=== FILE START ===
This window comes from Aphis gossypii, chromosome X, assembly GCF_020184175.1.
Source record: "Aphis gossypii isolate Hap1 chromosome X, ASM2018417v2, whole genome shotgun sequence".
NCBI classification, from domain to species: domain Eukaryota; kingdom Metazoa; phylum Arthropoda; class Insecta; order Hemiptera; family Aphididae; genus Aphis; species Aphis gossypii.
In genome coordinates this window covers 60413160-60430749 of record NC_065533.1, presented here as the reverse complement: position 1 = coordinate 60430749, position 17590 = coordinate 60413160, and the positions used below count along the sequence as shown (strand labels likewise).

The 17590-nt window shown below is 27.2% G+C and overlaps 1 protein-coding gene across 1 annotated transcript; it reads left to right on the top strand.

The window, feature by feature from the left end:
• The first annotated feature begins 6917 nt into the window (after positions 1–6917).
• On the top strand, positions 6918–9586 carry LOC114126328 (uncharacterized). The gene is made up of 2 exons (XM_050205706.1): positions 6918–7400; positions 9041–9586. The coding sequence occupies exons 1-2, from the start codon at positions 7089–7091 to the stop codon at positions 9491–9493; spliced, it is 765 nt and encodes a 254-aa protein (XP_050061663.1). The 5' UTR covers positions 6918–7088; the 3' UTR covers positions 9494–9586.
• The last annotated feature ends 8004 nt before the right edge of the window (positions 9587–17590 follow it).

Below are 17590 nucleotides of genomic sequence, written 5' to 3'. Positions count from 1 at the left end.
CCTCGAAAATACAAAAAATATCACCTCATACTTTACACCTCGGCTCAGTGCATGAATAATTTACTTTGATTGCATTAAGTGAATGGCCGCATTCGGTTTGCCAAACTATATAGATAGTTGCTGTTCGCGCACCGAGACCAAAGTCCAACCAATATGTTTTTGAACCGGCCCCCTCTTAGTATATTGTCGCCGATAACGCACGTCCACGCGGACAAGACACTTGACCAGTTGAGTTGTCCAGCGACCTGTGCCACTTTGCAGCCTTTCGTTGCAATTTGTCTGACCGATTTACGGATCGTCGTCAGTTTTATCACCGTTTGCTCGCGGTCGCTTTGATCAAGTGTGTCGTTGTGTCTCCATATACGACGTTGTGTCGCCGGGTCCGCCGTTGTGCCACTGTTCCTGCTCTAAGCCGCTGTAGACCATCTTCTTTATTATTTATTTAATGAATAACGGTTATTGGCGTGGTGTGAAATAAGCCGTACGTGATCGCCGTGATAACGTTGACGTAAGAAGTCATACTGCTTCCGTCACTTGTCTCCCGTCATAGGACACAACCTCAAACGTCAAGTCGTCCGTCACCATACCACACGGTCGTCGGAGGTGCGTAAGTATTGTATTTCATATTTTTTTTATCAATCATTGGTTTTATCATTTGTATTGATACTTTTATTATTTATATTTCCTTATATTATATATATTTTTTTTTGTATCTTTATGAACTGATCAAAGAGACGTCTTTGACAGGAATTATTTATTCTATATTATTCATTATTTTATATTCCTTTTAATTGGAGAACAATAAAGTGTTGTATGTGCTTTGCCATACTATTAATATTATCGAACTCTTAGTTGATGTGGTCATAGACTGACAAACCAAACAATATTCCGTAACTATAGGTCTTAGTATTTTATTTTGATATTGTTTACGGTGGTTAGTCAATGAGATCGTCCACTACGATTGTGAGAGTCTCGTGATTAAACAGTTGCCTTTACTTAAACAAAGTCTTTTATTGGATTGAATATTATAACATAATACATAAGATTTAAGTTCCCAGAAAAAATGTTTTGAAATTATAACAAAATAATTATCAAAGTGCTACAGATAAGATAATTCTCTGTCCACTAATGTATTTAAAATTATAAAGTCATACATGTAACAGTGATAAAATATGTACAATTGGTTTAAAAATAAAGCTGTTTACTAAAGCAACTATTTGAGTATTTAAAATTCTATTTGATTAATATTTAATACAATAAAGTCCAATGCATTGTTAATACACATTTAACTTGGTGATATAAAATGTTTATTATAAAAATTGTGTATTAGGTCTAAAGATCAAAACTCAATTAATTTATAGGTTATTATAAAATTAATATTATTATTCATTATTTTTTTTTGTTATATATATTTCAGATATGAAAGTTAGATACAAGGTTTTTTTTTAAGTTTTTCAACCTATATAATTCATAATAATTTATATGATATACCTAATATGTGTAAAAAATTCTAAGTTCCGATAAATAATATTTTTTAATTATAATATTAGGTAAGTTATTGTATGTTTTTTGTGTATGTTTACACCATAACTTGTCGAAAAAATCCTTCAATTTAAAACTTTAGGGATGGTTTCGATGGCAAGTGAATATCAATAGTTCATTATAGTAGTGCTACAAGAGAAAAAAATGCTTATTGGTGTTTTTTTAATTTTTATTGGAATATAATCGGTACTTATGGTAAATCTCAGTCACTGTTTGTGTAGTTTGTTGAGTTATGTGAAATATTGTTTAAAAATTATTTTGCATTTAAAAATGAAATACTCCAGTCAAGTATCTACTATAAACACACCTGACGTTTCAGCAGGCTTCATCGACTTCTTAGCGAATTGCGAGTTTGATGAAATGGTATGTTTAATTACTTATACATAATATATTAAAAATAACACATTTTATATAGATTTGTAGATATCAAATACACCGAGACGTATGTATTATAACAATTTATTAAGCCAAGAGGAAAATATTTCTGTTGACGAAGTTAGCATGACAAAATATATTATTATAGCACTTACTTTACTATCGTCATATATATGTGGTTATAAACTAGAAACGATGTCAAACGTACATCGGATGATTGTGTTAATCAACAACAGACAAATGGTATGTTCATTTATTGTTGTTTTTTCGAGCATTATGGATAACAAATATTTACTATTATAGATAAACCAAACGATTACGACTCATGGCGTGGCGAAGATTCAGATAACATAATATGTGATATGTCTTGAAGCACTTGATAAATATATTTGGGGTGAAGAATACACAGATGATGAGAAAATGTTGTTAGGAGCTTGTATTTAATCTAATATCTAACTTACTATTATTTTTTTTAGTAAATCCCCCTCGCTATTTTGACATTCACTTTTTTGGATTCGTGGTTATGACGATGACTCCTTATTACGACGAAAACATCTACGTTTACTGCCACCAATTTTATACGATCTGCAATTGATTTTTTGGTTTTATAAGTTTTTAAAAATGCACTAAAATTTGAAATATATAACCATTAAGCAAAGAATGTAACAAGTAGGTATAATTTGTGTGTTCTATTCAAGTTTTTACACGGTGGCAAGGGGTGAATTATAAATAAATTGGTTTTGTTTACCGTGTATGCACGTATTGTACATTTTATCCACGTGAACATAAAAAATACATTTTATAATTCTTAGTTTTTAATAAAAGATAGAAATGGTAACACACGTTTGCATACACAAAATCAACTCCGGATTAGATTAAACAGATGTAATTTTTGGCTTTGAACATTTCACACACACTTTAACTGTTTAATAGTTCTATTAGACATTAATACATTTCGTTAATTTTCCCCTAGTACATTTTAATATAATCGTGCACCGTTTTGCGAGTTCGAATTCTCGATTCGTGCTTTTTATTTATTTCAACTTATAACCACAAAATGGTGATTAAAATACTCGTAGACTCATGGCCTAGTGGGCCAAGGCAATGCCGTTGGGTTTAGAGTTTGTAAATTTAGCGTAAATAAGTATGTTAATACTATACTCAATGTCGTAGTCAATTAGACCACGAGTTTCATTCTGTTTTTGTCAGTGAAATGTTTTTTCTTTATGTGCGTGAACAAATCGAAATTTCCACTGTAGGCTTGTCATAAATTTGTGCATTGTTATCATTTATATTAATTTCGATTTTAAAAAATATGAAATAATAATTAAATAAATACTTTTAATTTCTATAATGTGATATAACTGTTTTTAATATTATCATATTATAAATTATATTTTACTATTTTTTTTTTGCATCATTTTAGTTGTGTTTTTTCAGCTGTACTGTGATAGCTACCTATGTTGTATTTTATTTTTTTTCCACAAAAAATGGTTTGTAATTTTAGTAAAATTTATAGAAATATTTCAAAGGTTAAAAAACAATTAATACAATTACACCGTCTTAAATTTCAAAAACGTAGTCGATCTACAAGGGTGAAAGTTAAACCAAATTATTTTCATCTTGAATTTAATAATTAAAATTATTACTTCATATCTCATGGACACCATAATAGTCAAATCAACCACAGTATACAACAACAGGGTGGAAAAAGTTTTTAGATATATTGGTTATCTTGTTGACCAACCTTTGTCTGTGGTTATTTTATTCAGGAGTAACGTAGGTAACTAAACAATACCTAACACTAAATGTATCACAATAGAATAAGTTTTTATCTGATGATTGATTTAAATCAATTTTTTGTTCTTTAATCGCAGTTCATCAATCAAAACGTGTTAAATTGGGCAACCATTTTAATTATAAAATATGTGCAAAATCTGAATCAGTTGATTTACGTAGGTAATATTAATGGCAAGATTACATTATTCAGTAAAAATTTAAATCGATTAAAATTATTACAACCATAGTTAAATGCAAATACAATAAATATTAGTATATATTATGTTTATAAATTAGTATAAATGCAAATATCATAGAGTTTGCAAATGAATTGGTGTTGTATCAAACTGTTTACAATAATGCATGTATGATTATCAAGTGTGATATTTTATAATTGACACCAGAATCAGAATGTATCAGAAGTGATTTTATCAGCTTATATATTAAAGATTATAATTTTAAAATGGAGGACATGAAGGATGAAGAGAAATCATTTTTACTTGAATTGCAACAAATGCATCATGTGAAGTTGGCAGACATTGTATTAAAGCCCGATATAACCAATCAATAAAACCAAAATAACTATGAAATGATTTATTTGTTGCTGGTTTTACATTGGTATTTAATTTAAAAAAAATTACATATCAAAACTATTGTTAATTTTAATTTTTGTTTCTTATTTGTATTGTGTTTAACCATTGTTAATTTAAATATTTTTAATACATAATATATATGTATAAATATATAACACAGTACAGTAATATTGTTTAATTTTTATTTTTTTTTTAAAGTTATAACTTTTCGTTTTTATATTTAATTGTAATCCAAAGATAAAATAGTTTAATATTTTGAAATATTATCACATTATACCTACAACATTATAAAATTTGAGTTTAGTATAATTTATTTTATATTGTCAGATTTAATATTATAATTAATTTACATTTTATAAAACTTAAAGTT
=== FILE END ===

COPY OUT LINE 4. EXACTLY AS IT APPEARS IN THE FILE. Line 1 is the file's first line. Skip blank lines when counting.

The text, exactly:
In genome coordinates this window covers 60413160-60430749 of record NC_065533.1, presented here as the reverse complement: position 1 = coordinate 60430749, position 17590 = coordinate 60413160, and the positions used below count along the sequence as shown (strand labels likewise).